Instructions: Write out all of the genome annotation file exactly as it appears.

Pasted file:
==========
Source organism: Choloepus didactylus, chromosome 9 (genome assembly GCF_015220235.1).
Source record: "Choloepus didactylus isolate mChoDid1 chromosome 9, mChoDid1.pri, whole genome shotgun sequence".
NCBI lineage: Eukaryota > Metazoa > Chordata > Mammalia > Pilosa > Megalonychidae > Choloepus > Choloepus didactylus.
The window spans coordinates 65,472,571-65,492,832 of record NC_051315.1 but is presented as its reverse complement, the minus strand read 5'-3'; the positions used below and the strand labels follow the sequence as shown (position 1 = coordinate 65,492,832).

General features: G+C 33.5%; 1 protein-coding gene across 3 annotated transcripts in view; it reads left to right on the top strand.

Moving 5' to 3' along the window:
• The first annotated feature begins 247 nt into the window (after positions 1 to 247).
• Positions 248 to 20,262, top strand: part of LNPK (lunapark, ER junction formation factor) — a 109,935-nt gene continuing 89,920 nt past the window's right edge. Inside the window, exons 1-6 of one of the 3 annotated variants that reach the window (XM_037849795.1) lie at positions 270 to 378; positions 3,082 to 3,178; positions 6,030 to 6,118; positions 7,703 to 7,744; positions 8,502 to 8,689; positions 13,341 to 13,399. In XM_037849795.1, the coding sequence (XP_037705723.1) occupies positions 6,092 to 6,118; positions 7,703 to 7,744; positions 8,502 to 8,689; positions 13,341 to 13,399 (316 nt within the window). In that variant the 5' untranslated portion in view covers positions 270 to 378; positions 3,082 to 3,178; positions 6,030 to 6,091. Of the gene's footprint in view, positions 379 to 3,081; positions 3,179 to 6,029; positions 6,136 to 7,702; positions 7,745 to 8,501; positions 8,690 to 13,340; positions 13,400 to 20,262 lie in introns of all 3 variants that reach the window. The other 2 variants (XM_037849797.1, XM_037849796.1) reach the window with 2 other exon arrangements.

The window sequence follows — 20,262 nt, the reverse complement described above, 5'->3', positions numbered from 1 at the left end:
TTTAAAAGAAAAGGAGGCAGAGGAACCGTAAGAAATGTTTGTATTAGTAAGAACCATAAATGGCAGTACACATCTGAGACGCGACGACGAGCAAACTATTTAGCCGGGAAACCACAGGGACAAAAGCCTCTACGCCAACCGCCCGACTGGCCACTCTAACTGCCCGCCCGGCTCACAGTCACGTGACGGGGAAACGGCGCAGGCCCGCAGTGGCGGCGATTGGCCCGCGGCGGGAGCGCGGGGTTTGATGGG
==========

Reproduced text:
Source organism: Choloepus didactylus, chromosome 9 (genome assembly GCF_015220235.1).
Source record: "Choloepus didactylus isolate mChoDid1 chromosome 9, mChoDid1.pri, whole genome shotgun sequence".
NCBI lineage: Eukaryota > Metazoa > Chordata > Mammalia > Pilosa > Megalonychidae > Choloepus > Choloepus didactylus.
The window spans coordinates 65,472,571-65,492,832 of record NC_051315.1 but is presented as its reverse complement, the minus strand read 5'-3'; the positions used below and the strand labels follow the sequence as shown (position 1 = coordinate 65,492,832).

General features: G+C 33.5%; 1 protein-coding gene across 3 annotated transcripts in view; it reads left to right on the top strand.

Moving 5' to 3' along the window:
• The first annotated feature begins 247 nt into the window (after positions 1 to 247).
• Positions 248 to 20,262, top strand: part of LNPK (lunapark, ER junction formation factor) — a 109,935-nt gene continuing 89,920 nt past the window's right edge. Inside the window, exons 1-6 of one of the 3 annotated variants that reach the window (XM_037849795.1) lie at positions 270 to 378; positions 3,082 to 3,178; positions 6,030 to 6,118; positions 7,703 to 7,744; positions 8,502 to 8,689; positions 13,341 to 13,399. In XM_037849795.1, the coding sequence (XP_037705723.1) occupies positions 6,092 to 6,118; positions 7,703 to 7,744; positions 8,502 to 8,689; positions 13,341 to 13,399 (316 nt within the window). In that variant the 5' untranslated portion in view covers positions 270 to 378; positions 3,082 to 3,178; positions 6,030 to 6,091. Of the gene's footprint in view, positions 379 to 3,081; positions 3,179 to 6,029; positions 6,136 to 7,702; positions 7,745 to 8,501; positions 8,690 to 13,340; positions 13,400 to 20,262 lie in introns of all 3 variants that reach the window. The other 2 variants (XM_037849797.1, XM_037849796.1) reach the window with 2 other exon arrangements.

The window sequence follows — 20,262 nt, the reverse complement described above, 5'->3', positions numbered from 1 at the left end:
TTTAAAAGAAAAGGAGGCAGAGGAACCGTAAGAAATGTTTGTATTAGTAAGAACCATAAATGGCAGTACACATCTGAGACGCGACGACGAGCAAACTATTTAGCCGGGAAACCACAGGGACAAAAGCCTCTACGCCAACCGCCCGACTGGCCACTCTAACTGCCCGCCCGGCTCACAGTCACGTGACGGGGAAACGGCGCAGGCCCGCAGTGGCGGCGATTGGCCCGCGGCGGGAGCGCGGGGTTTGATGGG